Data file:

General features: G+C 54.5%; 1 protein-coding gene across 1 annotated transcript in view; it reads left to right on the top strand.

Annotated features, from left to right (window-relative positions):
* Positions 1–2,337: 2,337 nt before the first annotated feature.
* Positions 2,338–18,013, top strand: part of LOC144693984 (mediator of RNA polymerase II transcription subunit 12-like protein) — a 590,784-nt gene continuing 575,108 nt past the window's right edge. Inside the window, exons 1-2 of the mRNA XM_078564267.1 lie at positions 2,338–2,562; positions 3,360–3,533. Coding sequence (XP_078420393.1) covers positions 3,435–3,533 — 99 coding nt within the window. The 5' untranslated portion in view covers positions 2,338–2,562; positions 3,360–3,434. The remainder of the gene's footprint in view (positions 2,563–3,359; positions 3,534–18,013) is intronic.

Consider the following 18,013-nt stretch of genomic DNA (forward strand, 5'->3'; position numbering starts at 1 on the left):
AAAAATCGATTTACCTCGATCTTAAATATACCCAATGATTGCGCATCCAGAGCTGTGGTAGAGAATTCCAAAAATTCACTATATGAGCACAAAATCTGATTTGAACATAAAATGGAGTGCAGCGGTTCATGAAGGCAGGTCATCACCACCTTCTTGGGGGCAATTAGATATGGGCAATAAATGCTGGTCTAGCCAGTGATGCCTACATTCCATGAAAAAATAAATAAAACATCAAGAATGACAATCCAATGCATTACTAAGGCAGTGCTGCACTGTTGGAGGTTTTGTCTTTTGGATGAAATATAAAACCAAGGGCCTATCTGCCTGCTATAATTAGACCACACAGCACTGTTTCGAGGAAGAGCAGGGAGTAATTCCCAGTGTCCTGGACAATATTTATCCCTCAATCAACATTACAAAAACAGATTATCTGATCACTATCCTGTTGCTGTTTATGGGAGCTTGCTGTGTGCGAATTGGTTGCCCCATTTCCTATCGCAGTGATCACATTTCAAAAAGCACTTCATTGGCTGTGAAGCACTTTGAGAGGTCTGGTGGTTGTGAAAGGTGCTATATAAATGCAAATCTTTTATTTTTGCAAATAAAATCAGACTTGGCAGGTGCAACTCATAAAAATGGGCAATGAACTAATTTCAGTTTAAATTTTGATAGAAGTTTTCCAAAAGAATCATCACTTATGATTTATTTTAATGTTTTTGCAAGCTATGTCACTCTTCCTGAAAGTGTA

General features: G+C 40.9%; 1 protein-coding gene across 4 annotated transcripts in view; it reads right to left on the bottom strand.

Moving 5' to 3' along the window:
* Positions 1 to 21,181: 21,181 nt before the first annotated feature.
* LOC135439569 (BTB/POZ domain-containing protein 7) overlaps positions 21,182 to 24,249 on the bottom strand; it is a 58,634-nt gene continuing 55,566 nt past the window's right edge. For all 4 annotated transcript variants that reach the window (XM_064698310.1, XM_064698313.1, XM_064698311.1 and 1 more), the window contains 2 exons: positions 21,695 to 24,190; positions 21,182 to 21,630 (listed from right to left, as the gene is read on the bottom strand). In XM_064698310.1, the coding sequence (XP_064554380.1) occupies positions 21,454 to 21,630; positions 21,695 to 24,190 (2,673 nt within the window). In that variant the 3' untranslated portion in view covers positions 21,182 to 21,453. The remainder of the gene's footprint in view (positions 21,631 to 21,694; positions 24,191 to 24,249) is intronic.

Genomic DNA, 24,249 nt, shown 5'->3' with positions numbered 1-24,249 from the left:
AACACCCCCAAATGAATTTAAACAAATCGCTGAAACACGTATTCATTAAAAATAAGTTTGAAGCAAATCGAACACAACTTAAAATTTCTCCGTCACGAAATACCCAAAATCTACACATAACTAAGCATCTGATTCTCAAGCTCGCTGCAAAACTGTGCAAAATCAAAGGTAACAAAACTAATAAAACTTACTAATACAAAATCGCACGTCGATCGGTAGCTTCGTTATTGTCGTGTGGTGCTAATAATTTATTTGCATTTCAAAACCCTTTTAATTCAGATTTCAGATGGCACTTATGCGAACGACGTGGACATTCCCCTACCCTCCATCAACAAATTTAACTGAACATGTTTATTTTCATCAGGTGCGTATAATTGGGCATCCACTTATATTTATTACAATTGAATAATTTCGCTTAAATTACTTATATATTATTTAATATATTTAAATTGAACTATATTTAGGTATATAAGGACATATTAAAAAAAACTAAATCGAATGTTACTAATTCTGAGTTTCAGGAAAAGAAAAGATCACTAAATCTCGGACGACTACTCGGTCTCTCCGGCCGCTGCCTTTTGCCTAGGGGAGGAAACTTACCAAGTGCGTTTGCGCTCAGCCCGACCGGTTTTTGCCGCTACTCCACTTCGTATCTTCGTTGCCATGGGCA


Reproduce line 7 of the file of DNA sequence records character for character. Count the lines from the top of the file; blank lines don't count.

General features: G+C 40.9%; 1 protein-coding gene across 4 annotated transcripts in view; it reads right to left on the bottom strand.